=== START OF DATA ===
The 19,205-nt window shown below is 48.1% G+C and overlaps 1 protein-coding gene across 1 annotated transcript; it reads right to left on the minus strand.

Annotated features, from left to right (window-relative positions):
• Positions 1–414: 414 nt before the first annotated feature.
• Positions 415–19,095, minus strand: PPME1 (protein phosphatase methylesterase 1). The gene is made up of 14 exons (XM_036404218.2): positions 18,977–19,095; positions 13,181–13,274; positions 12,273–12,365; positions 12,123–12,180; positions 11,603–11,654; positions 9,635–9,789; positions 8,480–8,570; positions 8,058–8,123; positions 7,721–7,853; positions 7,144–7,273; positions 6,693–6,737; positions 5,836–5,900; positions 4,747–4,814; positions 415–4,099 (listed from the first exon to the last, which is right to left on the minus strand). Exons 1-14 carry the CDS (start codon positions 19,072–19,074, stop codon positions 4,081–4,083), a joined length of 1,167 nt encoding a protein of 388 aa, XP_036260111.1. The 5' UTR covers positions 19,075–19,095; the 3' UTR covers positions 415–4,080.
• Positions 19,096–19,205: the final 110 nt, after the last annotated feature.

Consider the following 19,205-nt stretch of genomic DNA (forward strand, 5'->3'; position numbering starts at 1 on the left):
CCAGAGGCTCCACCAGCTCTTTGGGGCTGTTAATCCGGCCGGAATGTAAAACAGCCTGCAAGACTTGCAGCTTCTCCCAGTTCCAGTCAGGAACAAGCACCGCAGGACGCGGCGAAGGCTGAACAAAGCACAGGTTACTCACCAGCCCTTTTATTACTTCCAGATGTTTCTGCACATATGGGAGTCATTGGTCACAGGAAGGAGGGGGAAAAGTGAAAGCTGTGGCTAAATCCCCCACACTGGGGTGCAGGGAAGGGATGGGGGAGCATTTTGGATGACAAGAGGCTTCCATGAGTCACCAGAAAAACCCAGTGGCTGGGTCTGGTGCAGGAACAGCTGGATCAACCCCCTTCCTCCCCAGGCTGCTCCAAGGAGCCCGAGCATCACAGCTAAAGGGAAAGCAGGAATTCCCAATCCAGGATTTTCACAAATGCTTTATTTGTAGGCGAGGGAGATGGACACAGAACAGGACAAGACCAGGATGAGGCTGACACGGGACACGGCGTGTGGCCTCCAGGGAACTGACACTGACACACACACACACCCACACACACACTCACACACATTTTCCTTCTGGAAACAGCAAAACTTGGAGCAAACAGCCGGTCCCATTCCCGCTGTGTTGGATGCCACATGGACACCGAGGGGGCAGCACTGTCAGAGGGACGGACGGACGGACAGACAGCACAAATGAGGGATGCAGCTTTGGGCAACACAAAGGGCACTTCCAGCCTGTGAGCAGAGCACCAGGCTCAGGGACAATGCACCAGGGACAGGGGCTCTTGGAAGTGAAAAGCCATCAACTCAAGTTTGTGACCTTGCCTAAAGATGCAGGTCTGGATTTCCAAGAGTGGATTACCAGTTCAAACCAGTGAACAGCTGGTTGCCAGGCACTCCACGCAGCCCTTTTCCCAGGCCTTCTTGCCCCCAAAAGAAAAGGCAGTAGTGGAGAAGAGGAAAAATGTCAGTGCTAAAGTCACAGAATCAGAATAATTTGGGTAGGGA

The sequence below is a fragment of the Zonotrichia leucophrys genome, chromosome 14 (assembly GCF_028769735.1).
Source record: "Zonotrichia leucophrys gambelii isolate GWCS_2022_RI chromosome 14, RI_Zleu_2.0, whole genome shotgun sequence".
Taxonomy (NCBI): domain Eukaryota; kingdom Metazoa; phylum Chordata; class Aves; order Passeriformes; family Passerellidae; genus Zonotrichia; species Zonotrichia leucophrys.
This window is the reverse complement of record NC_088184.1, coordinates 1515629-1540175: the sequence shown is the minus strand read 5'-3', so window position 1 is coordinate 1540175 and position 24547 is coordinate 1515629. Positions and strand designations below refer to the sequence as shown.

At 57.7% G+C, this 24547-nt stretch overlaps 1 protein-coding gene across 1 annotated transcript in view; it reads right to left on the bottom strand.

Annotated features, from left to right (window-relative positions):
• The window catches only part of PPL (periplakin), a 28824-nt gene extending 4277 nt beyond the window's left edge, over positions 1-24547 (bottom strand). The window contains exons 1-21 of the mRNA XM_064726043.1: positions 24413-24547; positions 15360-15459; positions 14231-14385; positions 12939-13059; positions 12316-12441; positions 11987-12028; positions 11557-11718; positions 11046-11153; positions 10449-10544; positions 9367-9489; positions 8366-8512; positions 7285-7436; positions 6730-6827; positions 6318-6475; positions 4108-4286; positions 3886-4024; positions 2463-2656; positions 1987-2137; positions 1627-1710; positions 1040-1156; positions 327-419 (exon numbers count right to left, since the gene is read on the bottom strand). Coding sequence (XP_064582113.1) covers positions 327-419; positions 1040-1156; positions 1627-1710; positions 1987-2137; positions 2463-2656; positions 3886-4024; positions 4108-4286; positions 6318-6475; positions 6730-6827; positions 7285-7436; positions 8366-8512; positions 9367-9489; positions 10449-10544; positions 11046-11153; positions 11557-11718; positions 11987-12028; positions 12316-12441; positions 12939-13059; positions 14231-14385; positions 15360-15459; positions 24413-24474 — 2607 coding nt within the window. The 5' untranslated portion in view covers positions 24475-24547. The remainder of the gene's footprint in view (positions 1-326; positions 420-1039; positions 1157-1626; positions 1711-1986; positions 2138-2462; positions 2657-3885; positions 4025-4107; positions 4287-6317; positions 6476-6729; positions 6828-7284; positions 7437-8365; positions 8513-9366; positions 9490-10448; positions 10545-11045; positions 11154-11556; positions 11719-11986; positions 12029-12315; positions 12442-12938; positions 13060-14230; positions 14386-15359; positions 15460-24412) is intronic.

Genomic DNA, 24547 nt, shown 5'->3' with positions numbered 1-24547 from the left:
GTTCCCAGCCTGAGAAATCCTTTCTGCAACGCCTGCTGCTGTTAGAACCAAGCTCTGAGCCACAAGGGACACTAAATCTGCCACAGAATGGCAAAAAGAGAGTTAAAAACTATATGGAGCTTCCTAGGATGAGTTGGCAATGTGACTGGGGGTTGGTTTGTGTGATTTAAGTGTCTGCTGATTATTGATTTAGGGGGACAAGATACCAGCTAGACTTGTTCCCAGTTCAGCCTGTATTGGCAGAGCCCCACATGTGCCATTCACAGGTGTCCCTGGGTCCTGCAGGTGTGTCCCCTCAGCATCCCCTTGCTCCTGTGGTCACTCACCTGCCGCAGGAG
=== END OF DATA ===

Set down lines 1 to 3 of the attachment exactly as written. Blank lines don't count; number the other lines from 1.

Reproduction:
The 19,205-nt window shown below is 48.1% G+C and overlaps 1 protein-coding gene across 1 annotated transcript; it reads right to left on the minus strand.

Annotated features, from left to right (window-relative positions):
• Positions 1–414: 414 nt before the first annotated feature.